The center has no convincing way to account for unemployment and low wages. Workers are compelled to choose between the solutions provided by the Right and the Left — and unionization can make all the difference in how they choose.
Meagan Day is a staff writer at Jacobin. She is the coauthor of Bigger than Bernie: How We Go from the Sanders Campaign to Democratic Socialism.
Two bandmates saw their sons both overdose on fentanyl in the space of a few years. The synthetic opioid crisis is more out of control than many realize, and the coronavirus pandemic has only made it worse.
To win over German workers and replace their socialist loyalties with fascism, the Third Reich made a Nazi version of May Day a national holiday. But the real International Workers’ Day is the one that lives on today.
For the Left, it’s easy to hate the media, with its entrenched centrist biases and loyalty to the status quo. But a world without high-quality news is a world where meaningful democracy is impossible. That’s the message of media scholar Victor Pickard, who argues for a transformation of our media system away from the model of commercial news and toward a “public option.”
The New York Times’ Amazon union election coverage is a tale as old as time: When workers vote to back a union, employers blame outside agitators. When workers reject a union after a massive anti-union campaign by the boss, it was the workers’ own free choice.
The COVID-19 crisis has been a case study in the destructiveness of predatory financial institutions like private equity and hedge funds. From private-equity-owned hospitals that cut staff to the bone to the growing investor interest in disaster-driven industries like insurance, the pandemic has been a gold mine for some of the finance industry’s most rapacious and socially useless segments.
Battered by poverty and coronavirus, South Texas should have been deep blue turf for Joe Biden. It wasn’t. But in the Rio Grande Valley, the story is less about growing conservatism than about the rise of nonvoting — and despair.
The demand to cancel student debt is vital, but it would be politically dangerous to let it get detached from a broader left vision for higher education. We should unite it with another key working class demand: tuition-free public college and trade school.
Hari Kunzru’s latest novel, Red Pill, follows the mental unraveling of a liberal Brooklyn-dwelling “creative” as he finds himself being drawn into the world of the alt-right. In an interview with Jacobin, Kunzru reflects on the nature of the alt-right’s appeal and the dilemmas it poses for the Left.
We always knew mental illness was exacerbated by the stress of economic hardship. But new research confirms that the more a boss is exploiting a worker, the worse it is for that worker’s mental health.
As Joe Biden staffs his incoming administration, battle lines have been drawn between progressives and centrists. But the real winner has been corporate America, whose lobbyists and consultants have been getting the bulk of the plum jobs.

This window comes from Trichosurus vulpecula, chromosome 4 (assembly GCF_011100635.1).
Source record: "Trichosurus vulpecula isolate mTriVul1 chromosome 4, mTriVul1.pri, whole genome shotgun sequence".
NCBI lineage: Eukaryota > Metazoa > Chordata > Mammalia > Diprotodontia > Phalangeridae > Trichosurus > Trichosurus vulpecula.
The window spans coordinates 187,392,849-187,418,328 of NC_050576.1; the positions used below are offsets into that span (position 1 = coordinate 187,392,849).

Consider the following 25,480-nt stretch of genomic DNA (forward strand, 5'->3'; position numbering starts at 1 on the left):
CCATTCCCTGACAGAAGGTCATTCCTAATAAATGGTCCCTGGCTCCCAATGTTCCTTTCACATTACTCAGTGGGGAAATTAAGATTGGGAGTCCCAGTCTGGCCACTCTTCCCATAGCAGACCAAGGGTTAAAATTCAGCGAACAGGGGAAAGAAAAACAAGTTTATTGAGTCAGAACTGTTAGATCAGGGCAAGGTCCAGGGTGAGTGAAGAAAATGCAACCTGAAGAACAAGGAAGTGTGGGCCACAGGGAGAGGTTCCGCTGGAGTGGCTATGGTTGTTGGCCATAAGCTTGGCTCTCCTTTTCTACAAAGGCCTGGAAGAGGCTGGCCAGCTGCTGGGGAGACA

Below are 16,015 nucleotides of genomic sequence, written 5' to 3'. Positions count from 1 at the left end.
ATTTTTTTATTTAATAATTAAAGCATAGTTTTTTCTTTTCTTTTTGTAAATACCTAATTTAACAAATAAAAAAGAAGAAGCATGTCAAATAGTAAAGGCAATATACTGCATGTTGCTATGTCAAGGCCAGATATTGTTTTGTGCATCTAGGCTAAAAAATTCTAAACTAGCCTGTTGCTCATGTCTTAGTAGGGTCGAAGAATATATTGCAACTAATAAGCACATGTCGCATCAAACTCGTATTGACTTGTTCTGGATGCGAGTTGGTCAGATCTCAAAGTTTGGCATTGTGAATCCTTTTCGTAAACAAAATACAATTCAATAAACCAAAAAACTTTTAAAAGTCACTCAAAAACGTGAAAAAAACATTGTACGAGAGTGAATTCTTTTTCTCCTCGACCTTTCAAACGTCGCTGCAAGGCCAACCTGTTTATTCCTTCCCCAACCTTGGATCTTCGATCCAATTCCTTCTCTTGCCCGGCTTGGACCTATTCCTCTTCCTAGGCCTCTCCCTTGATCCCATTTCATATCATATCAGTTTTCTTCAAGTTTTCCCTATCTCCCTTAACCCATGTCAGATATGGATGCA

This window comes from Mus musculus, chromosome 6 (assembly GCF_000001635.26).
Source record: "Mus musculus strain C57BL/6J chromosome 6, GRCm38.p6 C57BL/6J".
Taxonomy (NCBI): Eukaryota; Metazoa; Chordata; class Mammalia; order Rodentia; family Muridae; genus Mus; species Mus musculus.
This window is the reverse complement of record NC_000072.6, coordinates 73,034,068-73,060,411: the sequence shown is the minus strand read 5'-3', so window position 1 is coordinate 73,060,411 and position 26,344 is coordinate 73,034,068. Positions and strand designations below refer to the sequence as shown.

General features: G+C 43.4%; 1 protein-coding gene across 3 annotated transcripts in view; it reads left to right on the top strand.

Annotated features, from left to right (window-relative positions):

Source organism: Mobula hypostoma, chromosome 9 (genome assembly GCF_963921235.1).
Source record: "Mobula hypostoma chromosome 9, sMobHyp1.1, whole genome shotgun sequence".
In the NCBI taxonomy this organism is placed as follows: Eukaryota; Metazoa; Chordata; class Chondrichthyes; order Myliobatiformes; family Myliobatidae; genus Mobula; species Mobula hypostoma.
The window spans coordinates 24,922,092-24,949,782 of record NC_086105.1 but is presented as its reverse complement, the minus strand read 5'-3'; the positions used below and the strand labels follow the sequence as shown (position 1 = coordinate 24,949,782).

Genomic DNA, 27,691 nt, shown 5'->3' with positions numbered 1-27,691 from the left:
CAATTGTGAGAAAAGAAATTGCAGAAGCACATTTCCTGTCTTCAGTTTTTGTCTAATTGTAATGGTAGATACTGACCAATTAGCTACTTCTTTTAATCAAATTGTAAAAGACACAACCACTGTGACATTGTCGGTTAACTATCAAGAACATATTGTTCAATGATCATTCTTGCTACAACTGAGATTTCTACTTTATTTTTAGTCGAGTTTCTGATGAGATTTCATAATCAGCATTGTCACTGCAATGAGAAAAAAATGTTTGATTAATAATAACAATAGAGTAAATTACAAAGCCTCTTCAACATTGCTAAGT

Even if the new bipartisan relief proposal does pass, it will be inadequate, forcing millions of Americans to rely on the generosity of family and strangers this winter. Millions of Americans are suffering, and our political leaders don’t care.
Joe Biden’s choice to install two former BlackRock execs in his cabinet is a major signal of his deference to Wall Street and the superrich. But it’s also a sign of the times: the world’s largest asset management company is revolutionizing finance by investing in capitalism itself.
We don’t have a labor party in the US, but as of earlier this month, we do have a Labor Caucus in Congress. We talked to Wisconsin representative Mark Pocan about the caucus’s plans.
A trillion dollars could maintain wages at pre-crisis levels for all workers in America, enabling people to stay home and stop the spread of the virus, for four months. Instead, it’s gone into the personal piggy banks of a handful of billionaire owners and investors.
As inspiring as the Arab Spring uprisings of the early 2010s were, they failed to democratize the Middle East. The primary cause had little to do with the region’s cultural or religious characteristics and everything to do with the profound weakening of the Middle East’s working-class power under neoliberalism.
Joe Biden represents something now rare in American politics: he’s a dyed-in-the-wool true believer in austerity and deficit reduction. To climb out of our current economic hole, we’ll need massive public investment and income support — but if current patterns hold, Biden will opt for austerity and half-measures instead.
In the United States of 2020, millions are desperate for help, and they’re forced to compete for scraps from Twitter philanthropists.
If Joe Biden managed to pull off a victory despite his lackluster campaign, it’s in part because the electorate felt the urgent need for a president who would focus on the coronavirus crisis instead of railing against a series of cultural bogeymen. No wonder: most people care more about their material conditions than the partisan culture wars.
Nothing is certain yet, but we may be gearing up for what amounts to a Biden-McConnell coalition government. The Left will be up against a split government composed of two parties bent on pushing austerity and war.